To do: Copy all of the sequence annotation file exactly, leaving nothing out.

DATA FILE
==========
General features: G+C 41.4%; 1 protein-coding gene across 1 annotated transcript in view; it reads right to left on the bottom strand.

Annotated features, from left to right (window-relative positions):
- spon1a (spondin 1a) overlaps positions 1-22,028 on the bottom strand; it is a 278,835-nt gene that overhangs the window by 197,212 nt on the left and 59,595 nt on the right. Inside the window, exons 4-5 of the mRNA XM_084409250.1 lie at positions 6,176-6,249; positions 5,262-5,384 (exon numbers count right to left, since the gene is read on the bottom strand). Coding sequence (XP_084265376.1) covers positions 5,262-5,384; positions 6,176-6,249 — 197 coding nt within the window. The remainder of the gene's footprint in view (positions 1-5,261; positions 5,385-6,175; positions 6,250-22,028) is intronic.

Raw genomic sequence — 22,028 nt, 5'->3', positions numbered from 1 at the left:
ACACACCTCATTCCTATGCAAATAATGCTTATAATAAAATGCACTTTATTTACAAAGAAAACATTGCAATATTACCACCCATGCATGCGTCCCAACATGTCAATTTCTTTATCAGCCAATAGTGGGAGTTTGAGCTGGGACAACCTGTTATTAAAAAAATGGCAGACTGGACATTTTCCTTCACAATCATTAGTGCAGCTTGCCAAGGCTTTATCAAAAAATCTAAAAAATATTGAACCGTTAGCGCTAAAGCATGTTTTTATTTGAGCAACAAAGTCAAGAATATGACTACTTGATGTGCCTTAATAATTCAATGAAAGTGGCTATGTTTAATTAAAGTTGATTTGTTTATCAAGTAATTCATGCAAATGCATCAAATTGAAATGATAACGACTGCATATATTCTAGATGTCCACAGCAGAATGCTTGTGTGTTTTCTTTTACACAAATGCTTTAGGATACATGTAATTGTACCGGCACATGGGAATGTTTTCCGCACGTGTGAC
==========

General features: G+C 41.4%; 1 protein-coding gene across 1 annotated transcript in view; it reads right to left on the bottom strand.

Annotated features, from left to right (window-relative positions):
- spon1a (spondin 1a) overlaps positions 1-22,028 on the bottom strand; it is a 278,835-nt gene that overhangs the window by 197,212 nt on the left and 59,595 nt on the right. Inside the window, exons 4-5 of the mRNA XM_084409250.1 lie at positions 6,176-6,249; positions 5,262-5,384 (exon numbers count right to left, since the gene is read on the bottom strand). Coding sequence (XP_084265376.1) covers positions 5,262-5,384; positions 6,176-6,249 — 197 coding nt within the window. The remainder of the gene's footprint in view (positions 1-5,261; positions 5,385-6,175; positions 6,250-22,028) is intronic.

Raw genomic sequence — 22,028 nt, 5'->3', positions numbered from 1 at the left:
ACACACCTCATTCCTATGCAAATAATGCTTATAATAAAATGCACTTTATTTACAAAGAAAACATTGCAATATTACCACCCATGCATGCGTCCCAACATGTCAATTTCTTTATCAGCCAATAGTGGGAGTTTGAGCTGGGACAACCTGTTATTAAAAAAATGGCAGACTGGACATTTTCCTTCACAATCATTAGTGCAGCTTGCCAAGGCTTTATCAAAAAATCTAAAAAATATTGAACCGTTAGCGCTAAAGCATGTTTTTATTTGAGCAACAAAGTCAAGAATATGACTACTTGATGTGCCTTAATAATTCAATGAAAGTGGCTATGTTTAATTAAAGTTGATTTGTTTATCAAGTAATTCATGCAAATGCATCAAATTGAAATGATAACGACTGCATATATTCTAGATGTCCACAGCAGAATGCTTGTGTGTTTTCTTTTACACAAATGCTTTAGGATACATGTAATTGTACCGGCACATGGGAATGTTTTCCGCACGTGTGAC